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LTV STEEL Judge to hear proposed deal



Published: Mon, July 9, 2001 @ 12:00 a.m.



Workers would be rewarded with stock ownership and profit sharing, the union says.

By DON SHILLING

VINDICATOR BUSINESS EDITOR

YOUNGSTOWN -- The union at LTV Corp. would make changes in work rules and health-care benefits in exchange for part ownership of the company under a proposed labor deal.

The United Steelworkers of America said the deal would give workers 20 percent ownership, two seats on LTV's board of directors and profit sharing.

"It gives them a voice in crucial corporate decisions and rewards their contributions to renewed productivity with stock ownership in the company and a very fair level of profit sharing, once LTV gets back on its feet," said Leo Girard, Steelworkers president.

The agreement was to be presented today to Judge William Bodoh of U.S. Bankruptcy Court in Youngstown. If approved, it would be presented to union membership for ratification.

The union and LTV's creditors reached the deal Friday after weeks of bargaining. The creditors stepped in after the union and LTV failed to reach an agreement during months of talks.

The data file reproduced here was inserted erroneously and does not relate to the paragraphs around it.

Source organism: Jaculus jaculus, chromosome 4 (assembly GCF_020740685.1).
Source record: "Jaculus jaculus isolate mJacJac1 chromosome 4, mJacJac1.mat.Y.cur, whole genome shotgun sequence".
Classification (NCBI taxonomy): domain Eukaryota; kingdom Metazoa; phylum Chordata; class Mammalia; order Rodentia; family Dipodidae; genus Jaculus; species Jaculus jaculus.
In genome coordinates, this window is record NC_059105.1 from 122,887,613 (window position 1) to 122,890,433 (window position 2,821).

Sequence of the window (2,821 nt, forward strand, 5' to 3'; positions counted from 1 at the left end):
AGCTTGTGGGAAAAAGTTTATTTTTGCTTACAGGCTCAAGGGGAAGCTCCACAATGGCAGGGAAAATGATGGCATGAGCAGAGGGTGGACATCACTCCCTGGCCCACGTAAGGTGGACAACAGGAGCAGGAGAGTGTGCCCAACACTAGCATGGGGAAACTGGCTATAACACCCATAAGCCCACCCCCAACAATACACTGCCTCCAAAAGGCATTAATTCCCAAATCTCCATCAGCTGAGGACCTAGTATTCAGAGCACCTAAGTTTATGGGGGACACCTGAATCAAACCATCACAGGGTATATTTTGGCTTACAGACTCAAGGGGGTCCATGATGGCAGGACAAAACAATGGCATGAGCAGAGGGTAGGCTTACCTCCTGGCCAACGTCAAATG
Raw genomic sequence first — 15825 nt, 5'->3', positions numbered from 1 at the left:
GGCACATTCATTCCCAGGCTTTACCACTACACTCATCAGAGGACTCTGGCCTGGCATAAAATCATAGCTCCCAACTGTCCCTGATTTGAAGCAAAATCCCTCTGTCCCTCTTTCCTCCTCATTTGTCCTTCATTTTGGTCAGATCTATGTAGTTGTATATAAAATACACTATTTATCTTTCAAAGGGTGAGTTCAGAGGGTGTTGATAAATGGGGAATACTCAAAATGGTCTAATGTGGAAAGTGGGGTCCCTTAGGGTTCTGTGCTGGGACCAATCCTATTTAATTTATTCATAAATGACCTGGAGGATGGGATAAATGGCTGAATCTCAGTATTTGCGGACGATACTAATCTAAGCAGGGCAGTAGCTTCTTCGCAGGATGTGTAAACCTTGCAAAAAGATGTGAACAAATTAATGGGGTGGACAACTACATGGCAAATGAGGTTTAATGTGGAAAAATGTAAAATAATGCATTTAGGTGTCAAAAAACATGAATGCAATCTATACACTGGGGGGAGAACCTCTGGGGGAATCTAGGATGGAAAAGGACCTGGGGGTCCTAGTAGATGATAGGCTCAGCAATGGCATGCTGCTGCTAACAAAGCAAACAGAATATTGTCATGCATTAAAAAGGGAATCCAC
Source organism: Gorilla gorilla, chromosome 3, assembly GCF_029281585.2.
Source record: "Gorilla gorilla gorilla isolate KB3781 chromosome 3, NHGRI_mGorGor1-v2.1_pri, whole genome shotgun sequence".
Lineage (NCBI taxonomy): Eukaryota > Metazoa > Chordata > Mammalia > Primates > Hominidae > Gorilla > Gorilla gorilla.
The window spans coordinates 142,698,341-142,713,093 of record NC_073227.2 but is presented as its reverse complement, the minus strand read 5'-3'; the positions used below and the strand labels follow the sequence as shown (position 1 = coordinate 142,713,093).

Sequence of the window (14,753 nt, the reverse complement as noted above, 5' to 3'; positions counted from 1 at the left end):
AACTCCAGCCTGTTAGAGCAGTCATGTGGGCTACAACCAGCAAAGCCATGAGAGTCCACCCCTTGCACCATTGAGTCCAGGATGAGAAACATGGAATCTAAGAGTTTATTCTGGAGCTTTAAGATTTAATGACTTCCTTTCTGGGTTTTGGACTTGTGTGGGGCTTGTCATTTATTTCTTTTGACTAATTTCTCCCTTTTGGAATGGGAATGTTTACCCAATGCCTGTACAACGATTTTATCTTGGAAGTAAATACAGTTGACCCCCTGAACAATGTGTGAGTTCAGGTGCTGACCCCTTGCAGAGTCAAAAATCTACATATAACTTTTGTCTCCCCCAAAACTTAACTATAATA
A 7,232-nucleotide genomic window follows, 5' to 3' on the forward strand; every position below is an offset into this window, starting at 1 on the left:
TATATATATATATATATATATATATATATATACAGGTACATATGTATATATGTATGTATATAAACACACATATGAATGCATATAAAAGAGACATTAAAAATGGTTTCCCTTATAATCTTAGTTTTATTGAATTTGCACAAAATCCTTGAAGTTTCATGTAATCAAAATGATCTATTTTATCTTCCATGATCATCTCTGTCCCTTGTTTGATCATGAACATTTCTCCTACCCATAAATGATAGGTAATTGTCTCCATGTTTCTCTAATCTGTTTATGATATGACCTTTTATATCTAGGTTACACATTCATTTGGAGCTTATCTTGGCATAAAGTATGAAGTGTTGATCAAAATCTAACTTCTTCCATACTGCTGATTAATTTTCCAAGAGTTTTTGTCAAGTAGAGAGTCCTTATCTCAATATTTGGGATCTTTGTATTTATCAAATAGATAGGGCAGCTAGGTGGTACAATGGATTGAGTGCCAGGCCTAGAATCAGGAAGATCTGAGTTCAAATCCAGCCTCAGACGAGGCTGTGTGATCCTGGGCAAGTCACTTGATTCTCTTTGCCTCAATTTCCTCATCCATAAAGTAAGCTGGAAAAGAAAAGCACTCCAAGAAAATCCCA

LTV, which filed for bankruptcy protection in December, had said it would shut down its steelmaking operations if it didn't reach a new labor agreement that would provide cost savings.

Highlights: The union said the deal would save the company millions of dollars. These are the highlights, according to the union:

URestructuring work arrangements while maintaining limits on outside contracting, and revising staffing levels to reduce the costs of production.

U Restructuring managed health care to reduce costs without reducing benefits to either workers or current and future retirees.

U Providing millions in loans from the union-negotiated Voluntary Employee Benefits Association in order to get LTV through its current difficulties, subject to repayment as the company's profitability returns.

U Working with all the parties to approach the Pension Benefit Guaranty Corp. about finding ways for LTV to meet its obligations to the pension plan.

"This agreement sets the stage for the government action," Girard said.

Revitalization: He said it is essential for the government to take action on restraining imports and giving steelmakers access to capital to restore profits to the industry.

The union also has proposed a revitalization plan for LTV's Cleveland West mill, which the union hopes will result in operations being maintained there. The study of the plan is to be completed by Sept. 15.

The agreement covers 9,000 employees, including about 320 at a Warren coke plant, Youngstown pipe plant and Youngstown office.

shilling@vindy.com




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